Remember, life allows no exceptions: its rules are universally valid. Whatsoever is true for me is true for you, whatsoever is true for Buddha is true for you. Truth is the same! You cannot bribe truth, you cannot persuade truth to be a little different for you. Truth is neutral; it is not a respecter of persons. It is like gravitation: it does not care whether you are rich or poor, famous or notorious, known or unknown. If you go against the law of gravitation you will have a few fractures. Gravitation will not consider that you are the president or the prime minister of a country, or a beggar; it makes no distinctions. And the same is true about inner laws.
Buddha discovered one of the most fundamental laws: that desire is always frustrating. Even though you succeed in achieving your goal, you will be frustrated.
It is because of this that America is now the most frustrated country in the world. They have succeeded: they have created affluence, they have created richness – about which humanity has been dreaming for centuries – and they are more frustrated than the Indians.And India is poor, starving, yet India is not in such frustration as America is. And the reason is, when you are poor and starving you can hope that tomorrow things will be better, but when you are rich and you have all that you can imagine, you can’t hope. Tomorrow can’t be better – it is already better! Seeing that you have all that you need, what more can happen tomorrow? At the most you will have a little more money – but if this much money cannot help, a little more is not going to help. You have two cars – you may have four: the changes are going to be only quantitative, and quantitative changes are not real changes.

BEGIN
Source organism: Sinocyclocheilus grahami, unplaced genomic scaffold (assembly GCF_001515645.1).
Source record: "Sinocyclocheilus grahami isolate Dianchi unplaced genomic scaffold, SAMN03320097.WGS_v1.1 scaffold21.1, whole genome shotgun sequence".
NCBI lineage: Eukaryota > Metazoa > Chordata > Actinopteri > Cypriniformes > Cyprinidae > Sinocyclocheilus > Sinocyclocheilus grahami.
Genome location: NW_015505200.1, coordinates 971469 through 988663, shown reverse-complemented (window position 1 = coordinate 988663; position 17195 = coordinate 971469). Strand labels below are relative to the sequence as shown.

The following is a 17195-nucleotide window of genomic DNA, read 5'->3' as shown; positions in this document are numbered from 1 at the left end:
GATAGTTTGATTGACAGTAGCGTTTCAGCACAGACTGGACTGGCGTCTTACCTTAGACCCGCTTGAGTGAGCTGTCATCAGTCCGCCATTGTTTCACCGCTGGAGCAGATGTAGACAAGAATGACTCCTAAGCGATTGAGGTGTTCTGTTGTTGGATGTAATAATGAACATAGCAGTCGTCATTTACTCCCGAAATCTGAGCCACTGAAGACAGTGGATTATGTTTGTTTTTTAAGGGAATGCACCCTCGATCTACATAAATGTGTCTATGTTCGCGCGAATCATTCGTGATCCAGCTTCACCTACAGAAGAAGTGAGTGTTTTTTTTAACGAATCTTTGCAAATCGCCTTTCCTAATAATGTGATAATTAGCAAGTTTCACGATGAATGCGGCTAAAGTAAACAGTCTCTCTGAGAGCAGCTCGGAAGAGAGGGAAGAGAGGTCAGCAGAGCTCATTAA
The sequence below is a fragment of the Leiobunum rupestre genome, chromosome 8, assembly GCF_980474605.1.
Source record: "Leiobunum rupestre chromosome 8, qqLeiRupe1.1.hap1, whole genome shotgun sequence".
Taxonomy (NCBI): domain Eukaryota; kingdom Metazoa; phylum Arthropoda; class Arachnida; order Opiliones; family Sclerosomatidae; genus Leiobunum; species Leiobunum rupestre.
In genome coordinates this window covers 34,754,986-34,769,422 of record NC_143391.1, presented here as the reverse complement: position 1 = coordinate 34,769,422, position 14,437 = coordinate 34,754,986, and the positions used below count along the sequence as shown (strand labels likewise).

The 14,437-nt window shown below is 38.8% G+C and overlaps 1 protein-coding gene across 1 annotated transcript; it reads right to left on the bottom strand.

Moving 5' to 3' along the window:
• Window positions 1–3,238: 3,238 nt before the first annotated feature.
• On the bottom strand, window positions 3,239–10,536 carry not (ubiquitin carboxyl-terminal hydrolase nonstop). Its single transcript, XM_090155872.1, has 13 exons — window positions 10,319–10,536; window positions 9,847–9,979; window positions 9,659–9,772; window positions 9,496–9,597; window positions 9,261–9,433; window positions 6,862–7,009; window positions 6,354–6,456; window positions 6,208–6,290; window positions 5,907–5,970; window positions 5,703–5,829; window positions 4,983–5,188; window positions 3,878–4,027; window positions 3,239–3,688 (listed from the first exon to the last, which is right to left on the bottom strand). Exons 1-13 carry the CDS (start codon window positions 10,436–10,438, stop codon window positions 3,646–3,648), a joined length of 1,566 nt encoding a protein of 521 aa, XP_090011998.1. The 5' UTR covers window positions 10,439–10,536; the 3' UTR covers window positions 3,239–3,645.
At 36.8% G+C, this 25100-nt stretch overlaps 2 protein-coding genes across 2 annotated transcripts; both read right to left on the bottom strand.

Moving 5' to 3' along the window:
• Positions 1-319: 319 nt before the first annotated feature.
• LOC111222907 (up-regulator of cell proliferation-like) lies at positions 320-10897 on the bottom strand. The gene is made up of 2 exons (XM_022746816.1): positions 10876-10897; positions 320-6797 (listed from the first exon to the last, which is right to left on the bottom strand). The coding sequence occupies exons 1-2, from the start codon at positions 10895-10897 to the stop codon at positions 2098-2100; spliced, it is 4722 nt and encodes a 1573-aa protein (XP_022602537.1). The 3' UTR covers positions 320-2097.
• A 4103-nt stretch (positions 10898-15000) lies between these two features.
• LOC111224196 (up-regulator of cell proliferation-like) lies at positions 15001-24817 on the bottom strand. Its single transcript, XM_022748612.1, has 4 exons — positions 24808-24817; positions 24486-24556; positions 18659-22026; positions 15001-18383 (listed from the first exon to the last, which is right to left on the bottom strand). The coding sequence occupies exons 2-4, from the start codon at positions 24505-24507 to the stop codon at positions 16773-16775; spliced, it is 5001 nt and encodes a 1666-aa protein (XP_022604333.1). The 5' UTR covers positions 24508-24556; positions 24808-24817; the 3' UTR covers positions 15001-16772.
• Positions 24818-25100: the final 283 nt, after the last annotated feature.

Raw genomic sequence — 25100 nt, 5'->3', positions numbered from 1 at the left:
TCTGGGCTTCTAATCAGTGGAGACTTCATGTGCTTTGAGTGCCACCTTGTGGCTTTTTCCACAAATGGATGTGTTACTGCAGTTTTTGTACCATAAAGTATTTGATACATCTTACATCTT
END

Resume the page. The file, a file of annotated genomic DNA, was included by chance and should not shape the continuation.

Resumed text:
The poor person thinks, “There will be qualitative changes when I am rich.”He can hope, and through hope he can desire.
Hence I say again and again that before this world can become really religious it has to become very rich. It is not an accident that Buddha was the son of a king. All the twenty-four tirthankaras of the Jainas were kings, and all the avataras of Hindus – Rama and Krishna… were kings. It can’t be just coincidence. Why only kings? Why have beggars and poor people not become buddhas? The reason is simple: the poor person can still hope, the rich person has no hope.
When hope disappears, desire is seen in its nudity. Hope keeps on hiding desire in beautiful garments
Buddha says… this is his first statement after his enlightenment. The moment he became enlightened, the morning he became enlightened, with the last star disappearing, this was his first utterance, tremendously pregnant. He looked at the sky; the sun had not yet risen and the last star had just disappeared. He was as empty as the other sky. And this was his first declaration to existence – not to anymore in particular.
He says, “I have seen the secrets of desire. It is desire that has been creating new bodies, new minds for me, new bodymind mechanisms for me – and I have seen it. Now it will not be possible for it to create any more trouble for me.”
The moment you see the cause of your trouble, the trouble disappears – and the cause too. Seeing is transformation. To know is to be liberated.
Osho, From the book ‘The Dhammapada: The Way of the Buddha, Vol 5’